When Stacey Scott got involved with charter schools they were in their infancy nearly 12 years ago. Since then, the concept has grown and seems to be taking over the District of Columbia. In five short years after partnering with Imagine Schools, Inc. to open a charter school in Ward 8, she has a Utopian learning facility called Imagine Southeast Public Charter School that is on the cutting edge of education.
This is a school in Ward 8 that has built a playground on its premises with Michelle Obama, literally, lending a hand to build it. This is school that has planted Cherry Blossoms to beautify its campus. Where else could one find Cherry Blossoms in Southeast?
In a community set in chaos, high crime and low income, one could only imagine a school like Imagine Southeast.
As you approach Imagine Southeast, one notices how it is set apart from everything around. It almost looks like a castle with the outline of two towers atop the building. It’s gorgeously modern in a neighborhood where everything looks old. Once inside, my delight continued in its vibrant colors, sparks of technology and sunlight drenched hallways. Within a few minutes, I noticed kids skipping to class, lots of smiles and multiple faculty greeting students that by name. On a brisk fall day, Imagine warmed me right up.
“Interaction with the kids is very important,” explains Scott. “They need to know we care and are concerned because for some if might be the only place they get that feeling all day.”
Scott is the founding principal of Imagine Southeast. Originally from Pittsburgh, she is a Howard University alumnus that has called Washington, DC home since graduating. She worked in Private schools and various charter schools, including turning a troubled North Philly charter school into the apple of that community’s eye, before helping establish Imagine Southeast.
Imagine Southeast goes from Pre-K to 7th Grade and is apart of the Imagine Schools network, which includes 72 schools in 12 states and the District of Columbia. Imagine Schools revolve around three shared values: integrity, justice, and fun. “Joy at Work,” is the organizational structure it employs placing teachers and school leaders in charge of the decisions affecting the schools and students they serve.
By the end of year one, Imagine Southeast achieved the highest learning gains within the entire network of Imagine Schools.
“Charter schools are the wave of the future,” rallies Scott. Centralized decision making helps to create a targeted learning environment for the students in Southeast.”
“Charter schools offer a great opportunity for students because we are allowed to structure a school that meets the needs of the community and students without the bureaucracy tied to the structure of a school system.”
Scott feels one of the cons to a charter schools is that, unlike public school, it doesn’t have a vast system of support. District of Columbia Public Schools, for example, have departments to help support the structure. However, the good thing about Imagine Southeast is that it is not a single agency, so it has Imagine Schools to look to for some resources and structural support.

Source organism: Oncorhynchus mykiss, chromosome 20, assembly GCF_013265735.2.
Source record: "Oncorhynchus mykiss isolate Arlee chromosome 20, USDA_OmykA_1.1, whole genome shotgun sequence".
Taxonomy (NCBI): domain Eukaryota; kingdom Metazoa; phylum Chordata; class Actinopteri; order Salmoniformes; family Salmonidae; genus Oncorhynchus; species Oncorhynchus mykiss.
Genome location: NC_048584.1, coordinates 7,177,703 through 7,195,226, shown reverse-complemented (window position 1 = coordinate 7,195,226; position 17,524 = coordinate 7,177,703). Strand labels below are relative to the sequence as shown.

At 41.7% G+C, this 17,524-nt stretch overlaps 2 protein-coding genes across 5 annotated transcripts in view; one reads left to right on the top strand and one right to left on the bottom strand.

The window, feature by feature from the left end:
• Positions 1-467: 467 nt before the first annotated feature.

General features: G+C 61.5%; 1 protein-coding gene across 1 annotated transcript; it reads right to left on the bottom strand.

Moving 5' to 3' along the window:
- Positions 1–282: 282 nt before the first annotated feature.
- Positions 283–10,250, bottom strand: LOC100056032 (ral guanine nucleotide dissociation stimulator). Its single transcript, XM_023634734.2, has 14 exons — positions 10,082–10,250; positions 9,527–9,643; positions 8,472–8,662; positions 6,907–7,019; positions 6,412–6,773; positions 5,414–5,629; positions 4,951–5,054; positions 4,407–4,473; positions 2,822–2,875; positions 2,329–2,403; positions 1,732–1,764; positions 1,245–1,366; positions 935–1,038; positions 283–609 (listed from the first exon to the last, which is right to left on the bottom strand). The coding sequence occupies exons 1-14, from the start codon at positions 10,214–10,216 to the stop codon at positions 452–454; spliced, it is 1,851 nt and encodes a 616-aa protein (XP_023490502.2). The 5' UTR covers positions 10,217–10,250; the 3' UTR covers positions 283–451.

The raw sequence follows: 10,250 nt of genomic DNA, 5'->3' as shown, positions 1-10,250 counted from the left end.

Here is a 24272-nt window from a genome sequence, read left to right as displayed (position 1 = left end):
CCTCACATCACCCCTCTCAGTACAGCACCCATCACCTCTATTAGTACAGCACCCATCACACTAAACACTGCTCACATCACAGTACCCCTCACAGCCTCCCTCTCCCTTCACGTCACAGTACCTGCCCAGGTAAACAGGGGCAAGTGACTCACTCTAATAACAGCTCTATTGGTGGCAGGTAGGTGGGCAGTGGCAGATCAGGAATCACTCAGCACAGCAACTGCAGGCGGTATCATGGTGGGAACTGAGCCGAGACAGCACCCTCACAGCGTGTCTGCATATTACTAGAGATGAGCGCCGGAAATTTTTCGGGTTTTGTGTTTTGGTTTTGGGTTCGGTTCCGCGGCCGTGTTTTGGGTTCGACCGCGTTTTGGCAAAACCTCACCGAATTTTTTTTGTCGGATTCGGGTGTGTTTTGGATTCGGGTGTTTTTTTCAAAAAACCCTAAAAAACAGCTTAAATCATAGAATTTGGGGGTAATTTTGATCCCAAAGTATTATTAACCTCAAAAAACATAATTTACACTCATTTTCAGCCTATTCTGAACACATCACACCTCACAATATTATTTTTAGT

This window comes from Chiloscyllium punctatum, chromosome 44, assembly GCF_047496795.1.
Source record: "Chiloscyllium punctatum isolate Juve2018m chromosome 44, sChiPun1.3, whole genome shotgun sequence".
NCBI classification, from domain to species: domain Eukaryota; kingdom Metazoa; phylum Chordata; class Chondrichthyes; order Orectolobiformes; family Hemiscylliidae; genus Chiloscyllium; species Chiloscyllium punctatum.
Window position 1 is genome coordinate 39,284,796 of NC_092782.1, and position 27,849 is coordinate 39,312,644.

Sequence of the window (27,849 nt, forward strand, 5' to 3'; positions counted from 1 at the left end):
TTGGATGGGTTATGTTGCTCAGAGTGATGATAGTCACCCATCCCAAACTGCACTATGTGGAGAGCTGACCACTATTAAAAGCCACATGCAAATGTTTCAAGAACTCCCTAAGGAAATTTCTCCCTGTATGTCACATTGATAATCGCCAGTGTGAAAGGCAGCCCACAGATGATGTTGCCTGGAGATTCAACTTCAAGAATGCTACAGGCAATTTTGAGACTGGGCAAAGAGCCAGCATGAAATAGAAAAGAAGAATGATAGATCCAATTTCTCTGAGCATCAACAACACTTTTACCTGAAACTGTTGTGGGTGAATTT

The biggest problem facing Imagine Southeast is not structural support or resource; it’s lack of space. They have to figure out how to expand the school upward to accommodate the 8th grade in building nearing capacity. Every year Imagine Southeast has set an enrollment target, they have surpassed it. This year’s target was 599 and currently they have 609 students.
Parents and the community love that Imagine provides a safe learning environment for kids to let down their guard and learn. This is evident by its enrollment and its interaction with the community.
The “Cafetorium,” which is the school’s cafeteria/auditorium, is available so anyone from the community can rent it out and use it. The school’s library has over 5000 books for its students to check out. On any given day you might see a parent in the computer lab with their child, as I did this day. The school welcomes the community.
“There is a state of emergency in education,” Scott says. “The days of a school being a fixture in the community, and not active, are over. The days of a teacher being a teacher only, are dead. Imagine teachers are psychologists, nurses and therapists. You must have a passion for teaching youth and our teachers are committed to their craft.”
According to Scott, the kids in these communities are carrying a lot more baggage these days, so in order to get them to a place to learn, teachers have to first break though social and emotional walls.
“Behavior can get in the way of educators so mental health is just as important as academics to us,” says Scott.
One of Scott’s key ideals is that everyone should higher their expectations in urban communities, and Imagine Southeast is making huge strides in changing the way schools can impact our youth and community in Ward 8. Imagine if all schools followed the blueprint of Imagine.